Many programmes use a panel discussion to bring out all the arguments surrounding a story. You should always find out who else is going to be involved and decide if you want to be on a panel with them. If you agree, then work out what their points of view are likely to be and how you will deal with them. The principle of deciding on your message and sticking to it still holds good. When the other participants are speaking you must listen so that you can make both an intelligent reply. Make sure the recording does not show you slouching, foot tapping or yawning!
The phone-in where you are responding to listeners' questions
This is an excellent opportunity for getting your message across because you will have at least 30 minutes to an hour. It also allows you to demonstrate that you’re ‘in-tune’ with listeners. You must prepare in the same way as for an ordinary interview by thinking of good examples, checking your language and especially working out which questions are most likely to be asked and how you can deal with the trickiest questions.
Do not get drawn into long conversations about people’s personal problems. They are very boring for other listeners and there is often little you can do without a great deal more information. Always suggest that the caller gives their name to the programme’s telephone operator so that you can call back after the programme. In this instance, make sure you do call back.
Down the line
This is a tricky situation for the inexperienced. On TV it means that you are in a separate studio from the interviewer, facing nothing but a studio camera. The trick is to talk into the camera – as if it were a real person – and try not to be put off by the studio paraphernalia. If you ‘engage’ the camera, look only at it, you will come over well. If you look around the studio, or down at your feet, you will have lost the audience. On radio it is more natural – just like holding a telephone conversation.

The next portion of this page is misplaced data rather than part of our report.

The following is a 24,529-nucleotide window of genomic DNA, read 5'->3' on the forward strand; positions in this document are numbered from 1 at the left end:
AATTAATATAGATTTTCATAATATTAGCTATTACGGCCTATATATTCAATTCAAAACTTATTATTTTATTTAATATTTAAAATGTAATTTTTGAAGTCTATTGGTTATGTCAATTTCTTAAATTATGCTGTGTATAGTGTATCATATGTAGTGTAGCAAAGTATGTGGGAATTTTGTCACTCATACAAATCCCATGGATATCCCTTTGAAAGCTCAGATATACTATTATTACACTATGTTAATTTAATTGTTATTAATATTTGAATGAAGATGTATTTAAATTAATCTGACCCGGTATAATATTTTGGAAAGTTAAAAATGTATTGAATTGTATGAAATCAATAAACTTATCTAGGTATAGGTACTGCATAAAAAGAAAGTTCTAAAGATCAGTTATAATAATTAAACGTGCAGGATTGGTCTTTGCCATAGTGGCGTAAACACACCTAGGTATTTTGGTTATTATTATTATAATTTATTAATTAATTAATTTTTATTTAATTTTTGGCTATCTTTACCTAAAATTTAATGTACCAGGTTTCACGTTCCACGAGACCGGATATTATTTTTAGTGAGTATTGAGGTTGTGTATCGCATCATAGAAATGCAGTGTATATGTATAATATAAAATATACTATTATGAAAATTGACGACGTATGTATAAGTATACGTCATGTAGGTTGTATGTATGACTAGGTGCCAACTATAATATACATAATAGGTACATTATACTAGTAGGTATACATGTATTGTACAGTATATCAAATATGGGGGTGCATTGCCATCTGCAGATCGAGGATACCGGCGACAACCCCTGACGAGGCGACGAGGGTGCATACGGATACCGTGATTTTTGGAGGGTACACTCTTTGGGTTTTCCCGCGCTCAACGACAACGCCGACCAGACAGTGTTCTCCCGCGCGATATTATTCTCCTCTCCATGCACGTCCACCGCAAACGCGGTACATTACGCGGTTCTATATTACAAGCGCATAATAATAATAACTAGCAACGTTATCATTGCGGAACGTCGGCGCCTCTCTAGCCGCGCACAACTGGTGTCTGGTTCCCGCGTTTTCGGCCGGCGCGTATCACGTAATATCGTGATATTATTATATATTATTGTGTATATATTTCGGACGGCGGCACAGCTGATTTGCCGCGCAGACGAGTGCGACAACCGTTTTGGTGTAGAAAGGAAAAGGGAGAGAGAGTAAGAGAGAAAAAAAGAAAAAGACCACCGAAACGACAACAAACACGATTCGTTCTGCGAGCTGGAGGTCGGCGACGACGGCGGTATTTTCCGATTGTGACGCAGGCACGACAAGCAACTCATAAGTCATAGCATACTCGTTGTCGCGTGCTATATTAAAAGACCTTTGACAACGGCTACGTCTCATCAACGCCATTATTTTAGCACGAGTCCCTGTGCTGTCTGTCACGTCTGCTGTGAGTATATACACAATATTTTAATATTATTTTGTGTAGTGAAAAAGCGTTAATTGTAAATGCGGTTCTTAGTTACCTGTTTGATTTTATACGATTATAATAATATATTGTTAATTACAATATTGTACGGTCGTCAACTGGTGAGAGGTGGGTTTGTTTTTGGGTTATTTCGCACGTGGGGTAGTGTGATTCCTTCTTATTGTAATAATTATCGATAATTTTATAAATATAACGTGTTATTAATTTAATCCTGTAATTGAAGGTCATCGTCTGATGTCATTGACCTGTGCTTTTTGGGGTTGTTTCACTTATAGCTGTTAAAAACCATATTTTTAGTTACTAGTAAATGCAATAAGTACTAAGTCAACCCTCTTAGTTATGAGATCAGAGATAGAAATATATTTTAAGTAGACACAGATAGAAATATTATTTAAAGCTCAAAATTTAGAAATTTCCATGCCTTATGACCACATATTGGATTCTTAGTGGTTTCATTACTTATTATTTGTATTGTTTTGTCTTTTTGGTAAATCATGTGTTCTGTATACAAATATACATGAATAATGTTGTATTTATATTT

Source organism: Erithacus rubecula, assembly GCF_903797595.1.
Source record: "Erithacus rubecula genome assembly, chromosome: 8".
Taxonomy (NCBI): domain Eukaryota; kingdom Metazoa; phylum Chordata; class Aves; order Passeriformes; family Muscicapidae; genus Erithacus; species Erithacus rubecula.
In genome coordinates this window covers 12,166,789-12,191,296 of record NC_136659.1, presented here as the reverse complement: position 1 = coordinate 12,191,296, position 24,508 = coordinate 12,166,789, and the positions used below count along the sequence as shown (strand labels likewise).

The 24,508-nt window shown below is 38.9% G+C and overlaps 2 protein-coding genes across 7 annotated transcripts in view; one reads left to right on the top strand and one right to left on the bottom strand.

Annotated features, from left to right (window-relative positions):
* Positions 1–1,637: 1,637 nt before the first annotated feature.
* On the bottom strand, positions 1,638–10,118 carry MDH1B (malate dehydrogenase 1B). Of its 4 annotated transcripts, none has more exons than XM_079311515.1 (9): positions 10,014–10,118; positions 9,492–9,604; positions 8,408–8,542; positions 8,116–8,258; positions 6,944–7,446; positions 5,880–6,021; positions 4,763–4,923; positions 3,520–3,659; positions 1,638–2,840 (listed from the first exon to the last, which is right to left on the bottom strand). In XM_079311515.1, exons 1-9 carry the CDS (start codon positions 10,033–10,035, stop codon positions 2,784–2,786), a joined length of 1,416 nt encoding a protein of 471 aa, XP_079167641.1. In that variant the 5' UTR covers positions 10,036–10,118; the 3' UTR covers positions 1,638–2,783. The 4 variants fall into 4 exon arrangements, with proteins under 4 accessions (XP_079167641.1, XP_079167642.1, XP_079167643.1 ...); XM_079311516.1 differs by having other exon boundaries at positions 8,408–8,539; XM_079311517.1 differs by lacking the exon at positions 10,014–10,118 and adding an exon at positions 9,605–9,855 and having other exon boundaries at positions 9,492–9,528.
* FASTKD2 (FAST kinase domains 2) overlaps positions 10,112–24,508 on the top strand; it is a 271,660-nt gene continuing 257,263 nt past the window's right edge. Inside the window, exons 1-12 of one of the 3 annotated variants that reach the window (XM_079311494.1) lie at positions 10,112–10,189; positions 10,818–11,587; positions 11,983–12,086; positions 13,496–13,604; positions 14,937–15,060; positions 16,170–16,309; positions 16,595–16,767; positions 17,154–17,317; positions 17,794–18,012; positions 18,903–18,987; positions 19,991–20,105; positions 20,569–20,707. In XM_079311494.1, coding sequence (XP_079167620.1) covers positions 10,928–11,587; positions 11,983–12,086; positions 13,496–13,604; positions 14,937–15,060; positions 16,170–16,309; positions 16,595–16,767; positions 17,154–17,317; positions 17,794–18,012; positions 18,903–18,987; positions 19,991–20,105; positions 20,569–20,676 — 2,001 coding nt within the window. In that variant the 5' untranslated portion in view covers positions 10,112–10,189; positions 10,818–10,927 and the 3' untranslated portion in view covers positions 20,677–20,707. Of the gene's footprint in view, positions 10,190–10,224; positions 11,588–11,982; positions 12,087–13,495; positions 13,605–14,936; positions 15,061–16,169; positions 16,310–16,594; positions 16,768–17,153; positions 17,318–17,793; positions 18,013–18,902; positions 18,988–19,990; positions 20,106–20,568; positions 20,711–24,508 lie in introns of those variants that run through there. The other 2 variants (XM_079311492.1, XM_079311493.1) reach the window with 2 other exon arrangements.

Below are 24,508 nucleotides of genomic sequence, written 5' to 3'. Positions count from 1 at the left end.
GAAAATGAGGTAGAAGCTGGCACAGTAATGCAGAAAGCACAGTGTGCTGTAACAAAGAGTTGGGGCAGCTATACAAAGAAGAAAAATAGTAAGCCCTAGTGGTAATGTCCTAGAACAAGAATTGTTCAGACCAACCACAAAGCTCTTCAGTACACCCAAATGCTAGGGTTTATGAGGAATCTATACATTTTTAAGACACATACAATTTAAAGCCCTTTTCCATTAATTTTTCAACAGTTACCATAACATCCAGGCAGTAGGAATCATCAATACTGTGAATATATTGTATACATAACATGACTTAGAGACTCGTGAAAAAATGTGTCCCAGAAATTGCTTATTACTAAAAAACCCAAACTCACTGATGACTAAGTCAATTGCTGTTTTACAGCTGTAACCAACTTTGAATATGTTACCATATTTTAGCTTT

Top tips for TV interviews
When you are going on television, you are giving a message not only by what you say, but also in how you look. Researchers have shown that in a TV interview:
- 70% of the message is carried by how you look
- 20% is carried by how you say it
- 10% is carried by what you say.
But that doesn’t mean it doesn’t matter what you say. The minute what you say is off-key, the focus shifts away from how you look and your delivery - and moves firmly on to what you are saying.
What should I wear?
In dressing for television, it is very important that you consolidate your message with the way you look. You need to be dressed in your professional uniform. This adds credibility to your role as a spokesperson and also means your audience is not distracted. They should be listening to you, not noticing your clothes.
- wear dark clothes that fit and are comfortable (it boosts confidence)
- dark colours (navy blue, charcoal and grey) carry more authority than light colours
- avoid black – it drains colour from the face and television loses details like lapels and buttons
- avoid white – it glares, but cream is fine
- avoid very bright colours like shocking pink or red as they can “bleed” onto the screen
- avoid busy patterns on ties and blouses
- avoid checks or herring-bone patterns as they “strobe” on screen
- brush your hair
- check your appearance – it’s not vanity, just common sense.
TV interviews checklist:
- Do keep eye contact with your interviewer and do not move your eyes around as this makes you look shifty.
- Do not worry about using your hands. Much of it will almost always be out of shot and anyway it looks natural. However, don’t cross your arms. It makes you look on the defensive. Always maintain an open posture.
- Do not refer to notes. You have to look up and down which makes you look uncertain about your facts.
- Smile if appropriate. It takes an effort, but turns a boring looking person into a warm human being. If, however, you are talking about redundancies, illnesses or other personal tragedies, then a smile is quite wrong.
Top tips for radio interviews
- Do maintain eye contact with the interviewer. It will give you many more clues as to how the interview is going – such as whether you are being boring or whether the interview is about to end. It also helps you sound as though you are talking to a real person.
- Do not worry about ‘umming and erring’. It just sounds like a real person talking and in fact, few listeners ever notice it.
- Do not take notes into the interview with you. They rustle and often make you sound stilted.
See also giving radio interviews - tips from a charity press team manager.
Have your say
What are your top tips for giving a good media interview? Add comments here or have your say on the communications and media forum.